With the economy back in business and exports on the rise again, brands are newly inclined to show off their capacity for innovation and imagination. Here are some of the watches from the stream of recent releases.
Xi Jinping’s call for “common prosperity” sent shudders through the stock market. This new policy, which portends a drop in purchasing power for the wealthiest Chinese, pushed down luxury share prices, which includes watch brands. What implications does this have?
After its pioneering use of silicon, Ulysse Nardin strikes again with diamond. The first industrial unit producing silicon components with a nanocrystalline diamond coating is now up and running in Sion.
Since July this year, water-resistant watches must conform to a new standard, ISO 22810. It turns the situation around by defining water-resistance criteria but giving no indication of the procedure manufacturers must follow to comply.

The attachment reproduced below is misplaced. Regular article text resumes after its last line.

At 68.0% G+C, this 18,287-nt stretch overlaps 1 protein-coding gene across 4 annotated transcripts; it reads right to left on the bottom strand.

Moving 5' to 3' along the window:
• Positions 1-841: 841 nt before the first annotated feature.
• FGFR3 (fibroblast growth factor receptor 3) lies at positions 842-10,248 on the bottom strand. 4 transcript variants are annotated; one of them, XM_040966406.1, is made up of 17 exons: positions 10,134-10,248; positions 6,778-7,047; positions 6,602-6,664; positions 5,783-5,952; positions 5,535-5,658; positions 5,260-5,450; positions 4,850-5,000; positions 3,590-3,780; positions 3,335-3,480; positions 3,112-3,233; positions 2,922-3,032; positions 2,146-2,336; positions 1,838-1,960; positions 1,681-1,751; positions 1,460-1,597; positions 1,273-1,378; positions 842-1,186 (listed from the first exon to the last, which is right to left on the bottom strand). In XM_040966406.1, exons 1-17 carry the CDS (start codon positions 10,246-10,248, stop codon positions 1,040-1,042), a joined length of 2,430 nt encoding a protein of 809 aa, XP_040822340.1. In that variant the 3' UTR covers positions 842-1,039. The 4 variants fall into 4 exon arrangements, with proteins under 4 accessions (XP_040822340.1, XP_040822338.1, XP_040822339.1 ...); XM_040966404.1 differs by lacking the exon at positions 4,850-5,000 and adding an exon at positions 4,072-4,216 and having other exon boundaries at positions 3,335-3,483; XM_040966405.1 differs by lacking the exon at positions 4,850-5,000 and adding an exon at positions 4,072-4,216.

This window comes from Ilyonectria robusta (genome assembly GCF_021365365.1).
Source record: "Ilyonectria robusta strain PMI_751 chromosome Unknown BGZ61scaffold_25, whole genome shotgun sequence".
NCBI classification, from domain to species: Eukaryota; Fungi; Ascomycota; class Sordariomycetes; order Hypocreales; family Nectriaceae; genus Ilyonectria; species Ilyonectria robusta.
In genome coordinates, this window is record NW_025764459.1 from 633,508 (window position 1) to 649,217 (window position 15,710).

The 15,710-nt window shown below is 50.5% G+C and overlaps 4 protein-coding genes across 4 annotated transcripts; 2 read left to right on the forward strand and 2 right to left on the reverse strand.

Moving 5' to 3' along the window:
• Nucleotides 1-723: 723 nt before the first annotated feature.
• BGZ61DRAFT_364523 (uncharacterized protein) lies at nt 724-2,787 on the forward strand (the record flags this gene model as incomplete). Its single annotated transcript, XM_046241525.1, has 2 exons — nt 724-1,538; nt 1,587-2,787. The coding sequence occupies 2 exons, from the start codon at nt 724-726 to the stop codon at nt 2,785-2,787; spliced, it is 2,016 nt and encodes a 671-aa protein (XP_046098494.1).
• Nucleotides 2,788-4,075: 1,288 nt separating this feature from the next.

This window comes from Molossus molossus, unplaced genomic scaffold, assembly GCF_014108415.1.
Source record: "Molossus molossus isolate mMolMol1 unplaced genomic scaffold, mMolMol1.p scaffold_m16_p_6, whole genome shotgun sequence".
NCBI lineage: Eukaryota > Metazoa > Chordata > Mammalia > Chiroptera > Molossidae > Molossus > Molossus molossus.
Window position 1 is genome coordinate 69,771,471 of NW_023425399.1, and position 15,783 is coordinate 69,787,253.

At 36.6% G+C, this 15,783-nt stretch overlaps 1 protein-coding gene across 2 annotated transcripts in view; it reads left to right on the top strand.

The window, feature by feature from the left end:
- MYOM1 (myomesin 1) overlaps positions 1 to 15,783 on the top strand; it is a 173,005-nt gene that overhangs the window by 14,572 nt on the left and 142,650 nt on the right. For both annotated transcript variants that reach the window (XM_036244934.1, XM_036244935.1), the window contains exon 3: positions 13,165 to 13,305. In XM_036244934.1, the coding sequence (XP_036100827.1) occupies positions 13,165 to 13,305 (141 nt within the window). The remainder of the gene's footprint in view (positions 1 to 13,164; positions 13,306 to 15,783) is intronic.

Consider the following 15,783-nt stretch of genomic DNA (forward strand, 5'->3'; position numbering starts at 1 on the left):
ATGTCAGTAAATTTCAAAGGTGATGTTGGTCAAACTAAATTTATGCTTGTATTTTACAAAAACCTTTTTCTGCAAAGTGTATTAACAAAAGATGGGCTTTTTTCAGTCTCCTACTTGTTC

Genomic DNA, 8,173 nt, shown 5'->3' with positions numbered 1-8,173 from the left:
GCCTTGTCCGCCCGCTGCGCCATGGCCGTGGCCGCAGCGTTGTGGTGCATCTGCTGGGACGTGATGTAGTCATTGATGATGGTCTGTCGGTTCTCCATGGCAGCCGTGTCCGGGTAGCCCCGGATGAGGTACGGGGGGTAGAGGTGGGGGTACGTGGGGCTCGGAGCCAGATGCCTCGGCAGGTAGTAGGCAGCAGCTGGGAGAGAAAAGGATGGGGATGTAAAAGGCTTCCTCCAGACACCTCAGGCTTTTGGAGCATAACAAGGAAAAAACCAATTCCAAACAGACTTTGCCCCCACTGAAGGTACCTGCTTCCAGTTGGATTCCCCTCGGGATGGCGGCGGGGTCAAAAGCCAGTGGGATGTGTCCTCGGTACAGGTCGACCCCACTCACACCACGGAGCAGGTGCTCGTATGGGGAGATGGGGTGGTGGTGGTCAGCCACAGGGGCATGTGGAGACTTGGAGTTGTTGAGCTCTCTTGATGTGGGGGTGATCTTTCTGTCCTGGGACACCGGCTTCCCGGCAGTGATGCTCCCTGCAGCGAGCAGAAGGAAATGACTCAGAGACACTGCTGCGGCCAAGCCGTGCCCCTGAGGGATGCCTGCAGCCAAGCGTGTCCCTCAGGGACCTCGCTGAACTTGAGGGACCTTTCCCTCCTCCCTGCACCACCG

Year after year, LVMH has patiently acquired shares and derivatives in Hermès and now holds 17% of its capital and 10% of voting rights. While the luxury giant denies any takeover plans, it is now Hermès' biggest single shareholder.
Three auction houses - Christie's, Sotheby's and Antiquorum - are in the starting blocks for three days of sales which, twice a year, maintain Geneva at the forefront of fine watch auctions. Will the May 2010 record of a total CHF 42 million be broken? Answer on November 15th.
Zenith has developed a gyroscopic system based on the principle that the regulating organ of a timepiece is never more efficient, in terms of amplitude, than in a perfectly horizontal position. The result, a world first, is the Zenith Christophe Colomb.
With a population of 1.2 billion, India is Asia's third biggest economy yet accounts for just 2% of the global luxury market. At a lunch in conjunction with the Fondation de la Haute Horlogerie, the Financial Times' South Asia Bureau Chief spoke about the prospects for a country yet to reach its full potential.